Alaska News

Campaign to boost Alaska’s health care workforce gets a nearly $10 million infusion

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A nonprofit that works to increase health care access in Alaska has received nearly $10 million in federal funding to bolster the state’s chronically understaffed medical workforce, especially support staff.

The $9.7 million grant was announced earlier this month by U.S. Secretary of Commerce Gina Raimondo. The grant, funded through the American Rescue Plan Act, was awarded to just 32 recipients nationally out of 509 applicants.

The money will be shared with roughly 40 different organizations around the state over the next three years, according to Nancy Merriman, CEO of the nonprofit Alaska Primary Care Association. The association estimates the funds could support more than 3,000 Alaskans during that time, Merriman said.

Alaska is currently in the midst of a significant health care worker shortage that existed before the pandemic but has worsened as many nurses and other frontline workers in the field retired or left the field altogether after months of exhausting or untenable working conditions during multiple COVID-19 surges.

A 2021 scorecard from the state health department noted that “Alaska has a workforce shortage across many health and behavioral health-related disciplines and has difficulty meeting the healthcare industry’s demand.”

Jared Kosin, president of the Alaska Hospital & Healthcare Association, recently called worker shortages the biggest pressure point currently facing health care facilities around the state.

Merriman said the association plans to spend the grant money in three main ways: introducing high school students to health careers; offering trainings and basic certifications for Alaskans looking to quickly switch careers; and expanding an existing apprenticeship program focused on health care jobs that would allow participants to earn a living wage while learning a new trade.

In recent years, solutions to the state’s medical workforce shortage included plans to increase the number of spots in the state’s medical school and open more schooling options for Alaskans interested in nursing careers.

Merriman said that while increasing the number of health care providers in the state was important, the grant also aimed to address shortages in support staff.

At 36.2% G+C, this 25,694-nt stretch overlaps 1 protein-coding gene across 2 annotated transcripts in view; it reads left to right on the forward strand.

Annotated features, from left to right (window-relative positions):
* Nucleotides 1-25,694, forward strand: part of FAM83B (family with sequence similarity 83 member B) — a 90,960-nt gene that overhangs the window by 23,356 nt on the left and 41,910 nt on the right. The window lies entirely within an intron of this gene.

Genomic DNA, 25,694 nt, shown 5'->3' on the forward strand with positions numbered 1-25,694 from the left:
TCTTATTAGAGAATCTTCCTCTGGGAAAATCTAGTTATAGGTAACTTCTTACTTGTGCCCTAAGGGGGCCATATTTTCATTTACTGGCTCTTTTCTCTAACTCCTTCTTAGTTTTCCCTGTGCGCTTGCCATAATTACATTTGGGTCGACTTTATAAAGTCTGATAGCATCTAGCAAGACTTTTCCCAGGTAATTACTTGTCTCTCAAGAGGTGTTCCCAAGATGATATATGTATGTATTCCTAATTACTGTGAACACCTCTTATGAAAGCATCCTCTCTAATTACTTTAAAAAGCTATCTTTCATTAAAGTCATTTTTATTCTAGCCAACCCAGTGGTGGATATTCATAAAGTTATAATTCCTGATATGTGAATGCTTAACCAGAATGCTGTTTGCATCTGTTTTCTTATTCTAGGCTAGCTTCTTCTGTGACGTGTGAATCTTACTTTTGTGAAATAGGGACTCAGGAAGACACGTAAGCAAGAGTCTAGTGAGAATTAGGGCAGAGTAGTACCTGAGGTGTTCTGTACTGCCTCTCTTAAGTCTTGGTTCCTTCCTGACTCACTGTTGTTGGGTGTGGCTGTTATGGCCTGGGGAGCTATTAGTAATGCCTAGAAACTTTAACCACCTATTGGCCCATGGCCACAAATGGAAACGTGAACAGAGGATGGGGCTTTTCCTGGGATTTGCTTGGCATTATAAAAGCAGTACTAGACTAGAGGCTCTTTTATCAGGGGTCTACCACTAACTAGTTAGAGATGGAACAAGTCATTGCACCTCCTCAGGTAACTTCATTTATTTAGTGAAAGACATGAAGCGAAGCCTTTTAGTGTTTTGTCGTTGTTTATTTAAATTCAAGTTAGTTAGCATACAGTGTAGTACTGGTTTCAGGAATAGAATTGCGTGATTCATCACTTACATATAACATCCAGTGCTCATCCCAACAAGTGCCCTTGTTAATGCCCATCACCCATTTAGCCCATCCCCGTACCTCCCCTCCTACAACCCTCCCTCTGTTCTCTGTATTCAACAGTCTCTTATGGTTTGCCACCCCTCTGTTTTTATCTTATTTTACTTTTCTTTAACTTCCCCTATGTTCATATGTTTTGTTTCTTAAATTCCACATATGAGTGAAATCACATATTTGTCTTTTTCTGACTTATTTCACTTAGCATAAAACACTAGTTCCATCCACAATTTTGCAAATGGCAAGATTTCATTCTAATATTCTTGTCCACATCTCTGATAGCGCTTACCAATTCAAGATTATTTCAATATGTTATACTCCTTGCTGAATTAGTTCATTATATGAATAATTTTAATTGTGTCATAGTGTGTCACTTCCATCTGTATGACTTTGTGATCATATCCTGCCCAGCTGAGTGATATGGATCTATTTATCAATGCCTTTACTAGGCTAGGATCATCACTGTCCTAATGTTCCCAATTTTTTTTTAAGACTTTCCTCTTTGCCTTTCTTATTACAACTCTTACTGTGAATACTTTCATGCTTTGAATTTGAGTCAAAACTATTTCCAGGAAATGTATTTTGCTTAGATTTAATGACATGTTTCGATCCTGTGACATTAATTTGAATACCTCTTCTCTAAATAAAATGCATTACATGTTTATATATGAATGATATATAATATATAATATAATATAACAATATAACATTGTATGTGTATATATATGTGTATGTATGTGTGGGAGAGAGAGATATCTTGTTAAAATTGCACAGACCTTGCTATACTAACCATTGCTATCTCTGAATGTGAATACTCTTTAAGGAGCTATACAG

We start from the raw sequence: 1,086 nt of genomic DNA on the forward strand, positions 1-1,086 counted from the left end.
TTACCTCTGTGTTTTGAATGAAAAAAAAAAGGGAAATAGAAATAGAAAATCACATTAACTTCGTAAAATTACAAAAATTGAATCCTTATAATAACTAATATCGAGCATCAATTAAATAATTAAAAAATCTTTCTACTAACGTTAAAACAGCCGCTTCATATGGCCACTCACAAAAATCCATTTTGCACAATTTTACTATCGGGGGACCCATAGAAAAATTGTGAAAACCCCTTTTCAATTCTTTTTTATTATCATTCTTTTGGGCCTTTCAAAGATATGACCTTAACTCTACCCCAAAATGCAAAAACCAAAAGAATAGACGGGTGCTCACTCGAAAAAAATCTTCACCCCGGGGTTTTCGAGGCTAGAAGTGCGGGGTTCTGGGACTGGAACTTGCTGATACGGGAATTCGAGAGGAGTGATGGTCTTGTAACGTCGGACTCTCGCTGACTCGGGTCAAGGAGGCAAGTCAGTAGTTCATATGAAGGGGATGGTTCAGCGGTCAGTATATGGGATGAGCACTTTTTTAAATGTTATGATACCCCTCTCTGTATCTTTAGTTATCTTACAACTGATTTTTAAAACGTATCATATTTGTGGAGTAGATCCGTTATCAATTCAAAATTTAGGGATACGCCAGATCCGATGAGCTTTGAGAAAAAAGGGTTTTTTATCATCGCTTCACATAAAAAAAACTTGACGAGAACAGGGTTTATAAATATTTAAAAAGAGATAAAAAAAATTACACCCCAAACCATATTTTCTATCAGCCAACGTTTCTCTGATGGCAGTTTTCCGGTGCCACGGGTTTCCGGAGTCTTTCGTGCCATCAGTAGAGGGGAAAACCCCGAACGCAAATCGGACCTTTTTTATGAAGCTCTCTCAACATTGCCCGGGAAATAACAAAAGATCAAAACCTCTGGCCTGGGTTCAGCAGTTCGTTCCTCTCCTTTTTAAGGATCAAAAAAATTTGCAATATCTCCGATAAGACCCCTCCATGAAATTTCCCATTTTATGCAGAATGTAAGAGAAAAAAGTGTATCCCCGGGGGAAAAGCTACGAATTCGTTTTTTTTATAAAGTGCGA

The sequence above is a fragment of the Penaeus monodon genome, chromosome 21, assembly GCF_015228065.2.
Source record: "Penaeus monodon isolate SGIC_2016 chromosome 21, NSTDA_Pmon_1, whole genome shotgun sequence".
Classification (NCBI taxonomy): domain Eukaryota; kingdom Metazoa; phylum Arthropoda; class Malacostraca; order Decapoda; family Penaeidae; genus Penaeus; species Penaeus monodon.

“We still absolutely need doctors and nurses and nurse practitioners and (physician assistants) but we also need people to to work directly hands-on with with Alaskans in other ways,” she said.

Some of the more overlooked but equally important careers include medical billing and coding, medical and dental assistants, pharmacy technicians and community health workers, Merriman said. The organization plans to add six new apprenticeship tracks using the funds.

“The great thing about an apprenticeship is that it’s a job,” she said. “So people learn while they earn, and are learning a new trade.”

The goal of the short-term trainings and certifications is to kick-start careers for people who don’t want to invest in lengthy educational programs or go into debt before they begin their careers, Merriman said.

The plan was to offer “a three-week course that’s free,” she said. “And they’ll come out of that with basic, entry-level certifications, so that they can get matched with with actual jobs in the field.”

Opportunities for high school students included working with school districts to offer “explore camps” and other introductions to many health careers.

Merriman said the planning stage of the project was expected to begin Sept. 1, and that Alaskans can follow Alaska Primary Care Association’s social media pages for updates.

They can also visit the organization’s website for a list of current opportunities.

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Annie Berman

Annie Berman covers health care for the Anchorage Daily News. She's a fellow with Report for America, and is a graduate of the University of California Berkeley Graduate School of Journalism. A veteran of AmeriCorps and Vista volunteer programs, she's previously reported for Mission Local and KQED in the Bay Area.

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